"We are immensely disappointed in Kenosha District Attorney Michael Graveley's decision not to charge the officers involved in this horrific shooting. We feel this decision failed not only Jacob and his family, but the community that protested and demanded justice.
"Officer Sheskey's actions sparked outrage and advocacy throughout the country, but the District Attorney's decision not to charge the officer who shot Jacob in the back multiple times, leaving him paralyzed, further destroys trust in our justice system. This sends the wrong message to police officers throughout the country. It says it is OK for police to abuse their power and recklessly shoot their weapon, destroying the life of someone who was trying to protect his children.
"This is not the news we were hoping for, but our work is not done and hope is not lost. It is now our duty to broaden the fight for justice on behalf of Jacob and the countless other Black men and women who are victims of racial injustice and police brutality in this country. We will continue to press forward with a civil lawsuit and fight for systemic change in policing and transparency at all levels.
"We urge Americans to continue to raise their voices and demand change in peaceful and positive ways during this emotional time."
At the news conference with Blake's family, LaMarr said the District Attorney's decision was "deeply disturbing." He said he believes there was more than enough evidence to charge Sheskey, and said there was no attempt at de-escalation before Sheskey shot Blake.
"We believe that all the elements of attempted homicide were met, and we believe that the city and the community are being deprived of their constitutional right to be able to be the trier of facts," LaMarr said.
He said the video that appeared the day Blake was shot was enough to show probable cause that a crime was committed by police, and then it took four months for the District Attorney to find a reason why there would be no charges.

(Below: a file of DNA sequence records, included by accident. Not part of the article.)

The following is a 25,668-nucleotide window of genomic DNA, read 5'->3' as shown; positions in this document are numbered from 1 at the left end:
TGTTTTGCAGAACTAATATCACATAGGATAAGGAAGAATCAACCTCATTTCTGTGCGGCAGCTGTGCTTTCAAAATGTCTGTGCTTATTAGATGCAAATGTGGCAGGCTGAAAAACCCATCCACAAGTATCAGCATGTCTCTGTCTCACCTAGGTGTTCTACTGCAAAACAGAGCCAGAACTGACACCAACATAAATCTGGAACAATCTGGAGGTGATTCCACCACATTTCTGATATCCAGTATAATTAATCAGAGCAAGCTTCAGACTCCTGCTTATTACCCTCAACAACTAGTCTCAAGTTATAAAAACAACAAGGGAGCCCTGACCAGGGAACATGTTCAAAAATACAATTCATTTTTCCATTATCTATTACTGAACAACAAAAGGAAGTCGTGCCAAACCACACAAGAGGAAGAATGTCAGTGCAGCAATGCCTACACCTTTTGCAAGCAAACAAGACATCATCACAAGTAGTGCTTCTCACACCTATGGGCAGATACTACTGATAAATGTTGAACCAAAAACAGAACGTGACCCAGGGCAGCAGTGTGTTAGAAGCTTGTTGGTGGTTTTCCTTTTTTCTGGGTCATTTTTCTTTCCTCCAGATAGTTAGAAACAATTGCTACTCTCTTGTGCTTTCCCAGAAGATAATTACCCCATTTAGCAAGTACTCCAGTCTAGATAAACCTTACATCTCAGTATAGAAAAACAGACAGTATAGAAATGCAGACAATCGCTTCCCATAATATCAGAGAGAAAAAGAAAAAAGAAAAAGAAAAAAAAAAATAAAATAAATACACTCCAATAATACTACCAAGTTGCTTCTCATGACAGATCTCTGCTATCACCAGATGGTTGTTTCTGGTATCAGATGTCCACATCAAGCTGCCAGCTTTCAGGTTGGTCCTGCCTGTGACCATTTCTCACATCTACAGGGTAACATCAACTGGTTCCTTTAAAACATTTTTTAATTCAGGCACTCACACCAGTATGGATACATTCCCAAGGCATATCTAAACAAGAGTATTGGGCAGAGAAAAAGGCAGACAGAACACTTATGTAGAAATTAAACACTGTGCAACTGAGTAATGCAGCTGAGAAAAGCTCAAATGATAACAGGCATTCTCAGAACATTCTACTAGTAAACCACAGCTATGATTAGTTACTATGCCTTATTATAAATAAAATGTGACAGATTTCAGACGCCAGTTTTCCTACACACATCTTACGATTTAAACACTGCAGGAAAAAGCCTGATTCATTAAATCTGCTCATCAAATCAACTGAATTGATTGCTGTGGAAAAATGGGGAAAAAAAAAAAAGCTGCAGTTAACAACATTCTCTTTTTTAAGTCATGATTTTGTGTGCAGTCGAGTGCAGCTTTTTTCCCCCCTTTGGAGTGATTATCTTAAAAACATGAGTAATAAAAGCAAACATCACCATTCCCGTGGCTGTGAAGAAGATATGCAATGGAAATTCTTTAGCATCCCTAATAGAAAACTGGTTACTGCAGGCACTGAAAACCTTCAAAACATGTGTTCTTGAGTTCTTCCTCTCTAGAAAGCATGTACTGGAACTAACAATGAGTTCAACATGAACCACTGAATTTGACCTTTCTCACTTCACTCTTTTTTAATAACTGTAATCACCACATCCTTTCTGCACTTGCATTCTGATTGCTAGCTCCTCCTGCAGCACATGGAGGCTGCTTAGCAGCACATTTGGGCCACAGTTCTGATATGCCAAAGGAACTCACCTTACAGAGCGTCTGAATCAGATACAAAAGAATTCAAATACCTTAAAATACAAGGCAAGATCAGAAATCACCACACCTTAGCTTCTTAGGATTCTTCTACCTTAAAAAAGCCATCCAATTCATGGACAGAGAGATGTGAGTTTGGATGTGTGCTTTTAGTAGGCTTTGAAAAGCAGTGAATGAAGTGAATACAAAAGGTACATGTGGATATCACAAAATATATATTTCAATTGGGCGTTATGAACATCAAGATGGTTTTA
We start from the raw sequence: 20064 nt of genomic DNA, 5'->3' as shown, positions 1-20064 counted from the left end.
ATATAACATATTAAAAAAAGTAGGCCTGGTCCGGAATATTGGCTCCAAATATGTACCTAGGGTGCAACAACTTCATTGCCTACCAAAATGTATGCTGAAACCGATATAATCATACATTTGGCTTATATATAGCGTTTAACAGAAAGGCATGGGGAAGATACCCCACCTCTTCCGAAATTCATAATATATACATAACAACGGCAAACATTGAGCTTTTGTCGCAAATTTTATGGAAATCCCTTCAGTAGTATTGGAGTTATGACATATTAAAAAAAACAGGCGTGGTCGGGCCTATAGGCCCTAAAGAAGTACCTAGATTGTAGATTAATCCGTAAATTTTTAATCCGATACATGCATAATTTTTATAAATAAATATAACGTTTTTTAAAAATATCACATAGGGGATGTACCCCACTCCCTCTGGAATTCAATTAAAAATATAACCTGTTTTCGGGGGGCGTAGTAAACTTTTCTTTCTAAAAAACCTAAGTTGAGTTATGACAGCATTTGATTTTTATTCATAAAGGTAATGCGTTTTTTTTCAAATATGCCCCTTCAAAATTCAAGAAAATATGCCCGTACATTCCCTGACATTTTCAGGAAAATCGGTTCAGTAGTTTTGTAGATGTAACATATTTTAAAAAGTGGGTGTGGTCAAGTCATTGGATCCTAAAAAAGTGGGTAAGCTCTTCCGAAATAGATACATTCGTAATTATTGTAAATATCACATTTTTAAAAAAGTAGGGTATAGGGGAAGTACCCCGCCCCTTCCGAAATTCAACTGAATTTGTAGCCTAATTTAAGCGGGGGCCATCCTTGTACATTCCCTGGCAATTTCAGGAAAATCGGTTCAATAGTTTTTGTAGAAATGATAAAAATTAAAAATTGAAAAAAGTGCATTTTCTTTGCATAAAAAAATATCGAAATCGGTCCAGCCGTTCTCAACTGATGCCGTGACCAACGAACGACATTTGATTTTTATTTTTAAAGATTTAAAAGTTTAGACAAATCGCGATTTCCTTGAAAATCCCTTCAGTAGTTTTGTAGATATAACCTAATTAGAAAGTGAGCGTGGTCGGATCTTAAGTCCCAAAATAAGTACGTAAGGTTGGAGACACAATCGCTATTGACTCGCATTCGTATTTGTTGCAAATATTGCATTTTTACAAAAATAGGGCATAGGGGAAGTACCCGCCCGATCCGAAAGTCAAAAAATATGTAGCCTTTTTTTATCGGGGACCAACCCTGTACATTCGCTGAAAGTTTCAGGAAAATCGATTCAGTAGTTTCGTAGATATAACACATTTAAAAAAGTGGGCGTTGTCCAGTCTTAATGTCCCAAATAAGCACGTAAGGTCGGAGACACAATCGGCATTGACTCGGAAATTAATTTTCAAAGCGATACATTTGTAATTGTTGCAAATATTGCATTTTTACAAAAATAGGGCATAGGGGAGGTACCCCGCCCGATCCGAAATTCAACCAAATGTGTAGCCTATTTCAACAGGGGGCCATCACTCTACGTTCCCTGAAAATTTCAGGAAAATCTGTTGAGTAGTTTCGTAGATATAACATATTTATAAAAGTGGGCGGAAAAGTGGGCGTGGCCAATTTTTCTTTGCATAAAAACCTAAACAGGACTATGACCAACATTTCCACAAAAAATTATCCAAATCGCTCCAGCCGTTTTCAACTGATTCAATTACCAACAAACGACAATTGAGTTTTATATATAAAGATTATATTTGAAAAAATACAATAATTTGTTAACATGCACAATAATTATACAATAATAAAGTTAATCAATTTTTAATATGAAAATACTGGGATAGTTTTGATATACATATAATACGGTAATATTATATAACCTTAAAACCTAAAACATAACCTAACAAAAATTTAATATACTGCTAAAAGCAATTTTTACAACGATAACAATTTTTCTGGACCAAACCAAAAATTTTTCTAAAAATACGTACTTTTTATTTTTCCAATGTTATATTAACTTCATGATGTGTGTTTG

LaMarr also said the narrative about Blake being a danger was not true.
"He just wanted to get away," LaMarr said. "He wanted to bring himself to safety after what took place before the video."
LaMarr said Blake did not harm anyone or have any intention of doing so, and the officers attacked him. The attorney called Sheskey's claim that he was afraid he was going to be stabbed "preposterous."
"We maintain the belief that Jacob was essentially brutalized well before the video even started," LaMarr said.
The attorney also added that "the facts seek for themselves," and Graveley's justification for deciding not to bring the charges does not change that.
"We don't need to hear a two-hour explanation for what our eyes can see," LaMarr said.
LaMarr said there remain plans to bring a civil action in the case.
The National Guard headed to Kenosha on Monday in the event of unrest after the announcement.
CBS 2's Charlie De Mar has learned that 500 National Guard troops were dispatched to Kenosha. They were spotted surrounding the county courthouse and throughout the city.
It was quiet in Kenosha late Tuesday night. De Mar saw a group of a couple dozen or so protesting earlier, but not causing any issues.
Plans to keep the community and possible demonstrators safe also included designating a demonstration place and limiting Kenosha city bus routes as well as road closures, curfews, and protective fencing.
Chicago Police were also keeping a close eye on the streets for any unrest.
The Blake shooting sparked a wave of protests in Kenosha and across the country. There was also large-scale unrest in Kenosha during which several buildings were set on fire.
Kyle Rittenhouse, 17, is accused of two fatal shootings during the protests in Kenosha.
Rittenhouse is charged with homicide and attempted homicide for fatally shooting Joseph Rosenbaum and Anthony Huber, and wounding Gaige Grosskreutz on Aug. 25, 2020. He pleaded not guilty on Tuesday.
CBS 2's Chris Tye, Charlie De Mar, and web producer Adam Harrington contributed to this report.